That is not likely to be at risk when funders demand publication in OA venues, however. Rather, when the term is used in this context, academics are not afraid of their research being repressed, but for their career progression.
It is a legitimate worry. However, career progression being hampered is a different problem than suppression of research, and tolerating research behind paywalls is not the only possible solution.
Proud to announce a new collaboration with eLife and the Center for Open Science on a new project: Plaudit!
big news today in Europe for scholars... all publicly funded research must be published #openaccess as of 2020 https://www.volkskrant.nl/nieuws-achtergrond/11-eu-landen-besluiten-vanaf-2020-moet-alle-wetenschappelijke-literatuur-gratis-beschikbaar-zijn~be002c39/
Just realised that visually impaired users were not entirely catered for when I put search live just now. My apologies - a fix is now live. #Accessibility is important!
My recent tootstorm (sorry for the spam! I didn't know about the "Unlisted" option) in blog form: To fix scholarly publishing, decouple credentialing from publishing
My message to researchers is similar: find ways to promote your academic work that are independent of the journal it’s published in. I’m working on one such method with Flockademic: by bundling your research together on your academic profile, your research promotes you instead of the journal it’s published in.
For the scientific policy advisors at the OECD, my answer to that question is that we should decouple the evaluation of researchers from the publishing process. If researchers are evaluated on the quality of their research instead of the journal it was published in, that would remove their need to pay whatever amount of public money a publisher asks of them just to obtain career credentials.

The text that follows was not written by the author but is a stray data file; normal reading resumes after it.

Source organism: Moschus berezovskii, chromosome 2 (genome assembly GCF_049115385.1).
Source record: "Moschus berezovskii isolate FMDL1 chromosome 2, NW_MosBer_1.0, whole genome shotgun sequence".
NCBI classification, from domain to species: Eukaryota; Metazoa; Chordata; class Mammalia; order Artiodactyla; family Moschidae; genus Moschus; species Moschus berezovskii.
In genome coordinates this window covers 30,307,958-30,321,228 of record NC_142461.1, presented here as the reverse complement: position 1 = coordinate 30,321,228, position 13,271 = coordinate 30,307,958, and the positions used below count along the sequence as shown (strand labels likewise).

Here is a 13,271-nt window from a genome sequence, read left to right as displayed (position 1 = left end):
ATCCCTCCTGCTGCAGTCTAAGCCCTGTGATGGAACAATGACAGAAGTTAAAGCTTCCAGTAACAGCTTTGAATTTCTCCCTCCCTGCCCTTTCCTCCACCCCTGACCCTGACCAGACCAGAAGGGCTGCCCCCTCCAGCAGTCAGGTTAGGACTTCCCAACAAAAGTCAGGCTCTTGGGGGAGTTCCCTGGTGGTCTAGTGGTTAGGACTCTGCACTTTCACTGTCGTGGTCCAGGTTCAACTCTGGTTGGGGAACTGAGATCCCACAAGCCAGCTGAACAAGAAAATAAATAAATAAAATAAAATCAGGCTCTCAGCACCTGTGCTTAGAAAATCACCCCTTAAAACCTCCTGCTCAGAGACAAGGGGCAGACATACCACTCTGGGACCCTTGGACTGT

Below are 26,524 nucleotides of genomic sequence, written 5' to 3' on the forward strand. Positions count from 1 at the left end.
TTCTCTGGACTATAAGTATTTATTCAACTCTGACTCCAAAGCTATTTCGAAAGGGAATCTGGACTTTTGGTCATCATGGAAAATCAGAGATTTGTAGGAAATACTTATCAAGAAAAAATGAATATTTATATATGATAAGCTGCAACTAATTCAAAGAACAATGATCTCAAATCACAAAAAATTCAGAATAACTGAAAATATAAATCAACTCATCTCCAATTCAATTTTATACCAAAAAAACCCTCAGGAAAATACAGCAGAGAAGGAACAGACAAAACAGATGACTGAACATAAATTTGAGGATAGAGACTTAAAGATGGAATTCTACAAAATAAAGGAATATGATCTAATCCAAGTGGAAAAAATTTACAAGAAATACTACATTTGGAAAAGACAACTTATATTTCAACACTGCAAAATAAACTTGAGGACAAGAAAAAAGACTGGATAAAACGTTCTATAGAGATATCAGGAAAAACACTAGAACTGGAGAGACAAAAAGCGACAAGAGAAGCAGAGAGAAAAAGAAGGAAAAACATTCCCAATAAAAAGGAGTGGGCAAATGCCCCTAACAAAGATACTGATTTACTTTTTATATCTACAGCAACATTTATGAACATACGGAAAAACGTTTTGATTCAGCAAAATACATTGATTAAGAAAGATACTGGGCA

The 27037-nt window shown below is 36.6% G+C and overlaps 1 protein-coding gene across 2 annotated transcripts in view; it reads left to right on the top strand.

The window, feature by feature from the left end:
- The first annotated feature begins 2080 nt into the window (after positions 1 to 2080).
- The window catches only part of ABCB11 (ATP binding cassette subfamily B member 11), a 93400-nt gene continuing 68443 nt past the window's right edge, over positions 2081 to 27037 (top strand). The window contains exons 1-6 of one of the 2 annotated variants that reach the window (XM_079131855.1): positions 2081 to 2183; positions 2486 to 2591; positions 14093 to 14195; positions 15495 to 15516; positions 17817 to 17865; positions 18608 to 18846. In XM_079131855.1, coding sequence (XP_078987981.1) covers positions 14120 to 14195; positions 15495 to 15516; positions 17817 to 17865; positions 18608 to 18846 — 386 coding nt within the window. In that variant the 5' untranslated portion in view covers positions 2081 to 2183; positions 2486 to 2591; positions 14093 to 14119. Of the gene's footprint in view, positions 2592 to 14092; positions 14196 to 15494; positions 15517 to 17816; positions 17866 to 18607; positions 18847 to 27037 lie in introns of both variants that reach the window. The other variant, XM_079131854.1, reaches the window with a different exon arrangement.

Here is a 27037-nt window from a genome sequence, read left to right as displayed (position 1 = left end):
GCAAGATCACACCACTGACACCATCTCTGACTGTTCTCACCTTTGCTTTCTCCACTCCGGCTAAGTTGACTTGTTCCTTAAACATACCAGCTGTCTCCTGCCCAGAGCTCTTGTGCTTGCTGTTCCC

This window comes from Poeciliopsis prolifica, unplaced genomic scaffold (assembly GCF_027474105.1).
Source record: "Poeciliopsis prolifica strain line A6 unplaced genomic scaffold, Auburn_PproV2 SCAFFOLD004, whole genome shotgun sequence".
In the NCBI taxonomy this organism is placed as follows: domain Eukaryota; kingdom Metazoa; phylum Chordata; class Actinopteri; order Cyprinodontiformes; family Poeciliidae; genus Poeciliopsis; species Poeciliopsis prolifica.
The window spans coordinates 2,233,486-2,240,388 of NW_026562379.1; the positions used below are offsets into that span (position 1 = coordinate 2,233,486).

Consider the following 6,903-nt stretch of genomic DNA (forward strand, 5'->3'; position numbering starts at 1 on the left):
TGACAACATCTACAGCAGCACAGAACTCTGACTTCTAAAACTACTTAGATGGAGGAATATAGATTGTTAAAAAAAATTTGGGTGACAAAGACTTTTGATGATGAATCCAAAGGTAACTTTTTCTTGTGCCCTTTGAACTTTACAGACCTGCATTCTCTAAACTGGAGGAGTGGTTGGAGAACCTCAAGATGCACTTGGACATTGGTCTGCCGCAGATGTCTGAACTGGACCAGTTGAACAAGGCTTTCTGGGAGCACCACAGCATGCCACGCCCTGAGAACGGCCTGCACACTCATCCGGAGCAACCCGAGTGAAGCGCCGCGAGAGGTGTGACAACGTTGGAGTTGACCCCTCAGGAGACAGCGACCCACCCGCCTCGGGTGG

Another example of this playing out is that, despite providing practically identical services at a higher price, Nature’s Scientific Reports has overtaken PLOS One as the largest journal. Its primary differentiator? The Nature brand.
Scholar Social is a microblogging platform for researchers, grad students, librarians, archivists, undergrads, academically inclined high schoolers, educators of all levels, journal editors, research assistants, professors, administrators—anyone involved in academia who is willing to engage with others respectfully.
We strive to be a safe space for queer people and other minorities, recognizing that there can only be academic freedom where the existence and validity of interlocutors' identities is taken as axiomatic.
"A Mastodon profile you can be proud to put on the last slide of a presentation at a conference"
(Participation is, of course, optional)
Scholar Social features a monthly "official" journal club, in which we try to read and comment on a paper of interest.
Any user of Scholar Social can suggest an article by sending the DOI by direct message to @email@example.com and one will be chosen by random lottery on the last day of the month. We ask that you only submit articles that are from *outside* your own field of study to try to ensure that the papers we read are accessible and interesting to non-experts.